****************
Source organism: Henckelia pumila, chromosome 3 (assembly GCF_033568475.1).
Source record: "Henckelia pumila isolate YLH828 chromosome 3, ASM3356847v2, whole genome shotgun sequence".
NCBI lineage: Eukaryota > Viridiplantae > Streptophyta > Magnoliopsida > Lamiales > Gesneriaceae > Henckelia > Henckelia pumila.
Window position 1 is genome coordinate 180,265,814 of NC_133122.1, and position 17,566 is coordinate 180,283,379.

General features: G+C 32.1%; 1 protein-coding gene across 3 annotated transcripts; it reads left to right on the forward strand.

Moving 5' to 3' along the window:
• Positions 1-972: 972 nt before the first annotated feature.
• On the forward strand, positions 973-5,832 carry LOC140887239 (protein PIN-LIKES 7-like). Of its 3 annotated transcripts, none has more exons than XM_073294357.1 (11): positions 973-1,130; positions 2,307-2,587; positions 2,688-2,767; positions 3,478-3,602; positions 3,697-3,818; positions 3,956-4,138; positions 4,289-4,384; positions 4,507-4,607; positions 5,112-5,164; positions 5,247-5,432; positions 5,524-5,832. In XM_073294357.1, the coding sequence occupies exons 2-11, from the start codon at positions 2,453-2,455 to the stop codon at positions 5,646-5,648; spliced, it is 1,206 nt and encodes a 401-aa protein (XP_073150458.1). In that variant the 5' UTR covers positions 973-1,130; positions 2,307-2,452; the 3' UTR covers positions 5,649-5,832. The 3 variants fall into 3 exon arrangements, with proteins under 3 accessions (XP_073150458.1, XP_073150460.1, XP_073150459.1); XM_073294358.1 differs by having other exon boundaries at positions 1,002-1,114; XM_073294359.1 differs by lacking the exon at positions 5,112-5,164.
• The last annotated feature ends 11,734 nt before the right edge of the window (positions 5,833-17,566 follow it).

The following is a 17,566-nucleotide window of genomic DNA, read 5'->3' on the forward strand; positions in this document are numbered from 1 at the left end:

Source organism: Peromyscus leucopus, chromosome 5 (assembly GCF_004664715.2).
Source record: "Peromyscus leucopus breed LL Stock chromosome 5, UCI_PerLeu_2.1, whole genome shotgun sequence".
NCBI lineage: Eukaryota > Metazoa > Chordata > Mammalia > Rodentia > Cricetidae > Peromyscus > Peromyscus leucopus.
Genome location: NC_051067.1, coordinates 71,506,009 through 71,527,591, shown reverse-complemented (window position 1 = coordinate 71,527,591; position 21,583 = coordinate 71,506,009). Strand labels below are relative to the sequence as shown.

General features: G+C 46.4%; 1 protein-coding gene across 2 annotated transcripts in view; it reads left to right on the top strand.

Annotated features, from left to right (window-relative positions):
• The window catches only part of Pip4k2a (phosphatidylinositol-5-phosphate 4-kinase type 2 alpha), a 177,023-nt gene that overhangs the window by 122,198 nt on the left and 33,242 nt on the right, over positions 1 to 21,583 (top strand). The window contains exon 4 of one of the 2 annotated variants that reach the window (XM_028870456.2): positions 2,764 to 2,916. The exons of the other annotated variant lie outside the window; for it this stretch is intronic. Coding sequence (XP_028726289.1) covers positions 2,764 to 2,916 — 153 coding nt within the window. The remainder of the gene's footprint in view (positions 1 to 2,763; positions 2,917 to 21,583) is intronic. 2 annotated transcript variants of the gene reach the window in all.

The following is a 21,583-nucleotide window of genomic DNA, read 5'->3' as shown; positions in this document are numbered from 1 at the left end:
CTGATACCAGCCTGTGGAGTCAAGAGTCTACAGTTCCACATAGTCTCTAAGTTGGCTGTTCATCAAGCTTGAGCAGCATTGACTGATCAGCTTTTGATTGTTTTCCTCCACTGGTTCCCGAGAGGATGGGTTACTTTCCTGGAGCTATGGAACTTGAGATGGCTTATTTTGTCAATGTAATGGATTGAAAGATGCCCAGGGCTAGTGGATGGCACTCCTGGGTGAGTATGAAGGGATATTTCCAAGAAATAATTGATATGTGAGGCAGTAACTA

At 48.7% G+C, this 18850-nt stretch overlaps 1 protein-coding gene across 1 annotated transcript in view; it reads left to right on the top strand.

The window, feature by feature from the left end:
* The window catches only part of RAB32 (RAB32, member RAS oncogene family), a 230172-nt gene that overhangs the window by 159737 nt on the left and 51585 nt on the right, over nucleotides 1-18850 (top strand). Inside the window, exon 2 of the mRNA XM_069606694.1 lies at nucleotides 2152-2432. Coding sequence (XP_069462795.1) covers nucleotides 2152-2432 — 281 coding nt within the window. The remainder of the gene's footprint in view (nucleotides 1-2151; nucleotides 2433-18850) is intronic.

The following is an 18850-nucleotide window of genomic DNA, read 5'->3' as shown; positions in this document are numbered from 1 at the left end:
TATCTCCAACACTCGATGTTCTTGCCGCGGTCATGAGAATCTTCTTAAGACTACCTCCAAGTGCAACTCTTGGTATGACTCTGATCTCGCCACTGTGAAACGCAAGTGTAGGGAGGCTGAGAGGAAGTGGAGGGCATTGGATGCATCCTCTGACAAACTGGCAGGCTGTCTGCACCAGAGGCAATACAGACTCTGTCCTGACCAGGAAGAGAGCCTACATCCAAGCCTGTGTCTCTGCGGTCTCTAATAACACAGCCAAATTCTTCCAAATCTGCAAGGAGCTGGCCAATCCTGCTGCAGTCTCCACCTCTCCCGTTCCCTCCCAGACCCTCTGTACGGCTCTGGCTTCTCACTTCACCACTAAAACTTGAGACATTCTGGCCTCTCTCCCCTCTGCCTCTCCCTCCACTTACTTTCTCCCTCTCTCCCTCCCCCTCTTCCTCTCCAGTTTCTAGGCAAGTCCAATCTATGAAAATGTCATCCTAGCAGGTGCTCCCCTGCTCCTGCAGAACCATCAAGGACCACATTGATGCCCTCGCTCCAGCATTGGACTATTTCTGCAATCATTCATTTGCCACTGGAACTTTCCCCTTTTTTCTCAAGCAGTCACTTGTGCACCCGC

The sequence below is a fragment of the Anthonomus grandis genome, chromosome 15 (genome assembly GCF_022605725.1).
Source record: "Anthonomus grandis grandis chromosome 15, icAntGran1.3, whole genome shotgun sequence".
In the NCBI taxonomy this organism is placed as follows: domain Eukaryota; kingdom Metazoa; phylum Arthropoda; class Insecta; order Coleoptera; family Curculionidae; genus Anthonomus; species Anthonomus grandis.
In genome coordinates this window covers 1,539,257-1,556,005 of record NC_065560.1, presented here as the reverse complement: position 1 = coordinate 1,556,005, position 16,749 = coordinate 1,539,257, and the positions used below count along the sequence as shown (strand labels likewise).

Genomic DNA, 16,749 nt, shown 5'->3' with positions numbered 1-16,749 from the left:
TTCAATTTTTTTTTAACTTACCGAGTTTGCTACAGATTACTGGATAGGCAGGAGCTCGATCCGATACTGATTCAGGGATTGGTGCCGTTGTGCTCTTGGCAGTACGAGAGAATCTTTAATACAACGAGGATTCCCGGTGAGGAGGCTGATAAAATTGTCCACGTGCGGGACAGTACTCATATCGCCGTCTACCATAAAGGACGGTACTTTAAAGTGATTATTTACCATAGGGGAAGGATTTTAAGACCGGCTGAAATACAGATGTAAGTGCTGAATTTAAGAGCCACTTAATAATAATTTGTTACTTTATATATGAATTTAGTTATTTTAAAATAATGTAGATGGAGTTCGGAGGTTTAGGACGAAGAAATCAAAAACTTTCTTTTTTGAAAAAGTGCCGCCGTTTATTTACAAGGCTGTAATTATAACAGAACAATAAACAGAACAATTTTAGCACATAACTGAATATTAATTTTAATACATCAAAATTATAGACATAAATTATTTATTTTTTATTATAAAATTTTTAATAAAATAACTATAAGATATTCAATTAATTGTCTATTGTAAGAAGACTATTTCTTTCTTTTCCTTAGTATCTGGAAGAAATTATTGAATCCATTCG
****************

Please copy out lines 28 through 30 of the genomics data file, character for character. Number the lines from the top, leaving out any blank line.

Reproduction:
In genome coordinates this window covers 1,539,257-1,556,005 of record NC_065560.1, presented here as the reverse complement: position 1 = coordinate 1,556,005, position 16,749 = coordinate 1,539,257, and the positions used below count along the sequence as shown (strand labels likewise).

Genomic DNA, 16,749 nt, shown 5'->3' with positions numbered 1-16,749 from the left:
TTCAATTTTTTTTTAACTTACCGAGTTTGCTACAGATTACTGGATAGGCAGGAGCTCGATCCGATACTGATTCAGGGATTGGTGCCGTTGTGCTCTTGGCAGTACGAGAGAATCTTTAATACAACGAGGATTCCCGGTGAGGAGGCTGATAAAATTGTCCACGTGCGGGACAGTACTCATATCGCCGTCTACCATAAAGGACGGTACTTTAAAGTGATTATTTACCATAGGGGAAGGATTTTAAGACCGGCTGAAATACAGATGTAAGTGCTGAATTTAAGAGCCACTTAATAATAATTTGTTACTTTATATATGAATTTAGTTATTTTAAAATAATGTAGATGGAGTTCGGAGGTTTAGGACGAAGAAATCAAAAACTTTCTTTTTTGAAAAAGTGCCGCCGTTTATTTACAAGGCTGTAATTATAACAGAACAATAAACAGAACAATTTTAGCACATAACTGAATATTAATTTTAATACATCAAAATTATAGACATAAATTATTTATTTTTTATTATAAAATTTTTAATAAAATAACTATAAGATATTCAATTAATTGTCTATTGTAAGAAGACTATTTCTTTCTTTTCCTTAGTATCTGGAAGAAATTATTGAATCCATTCG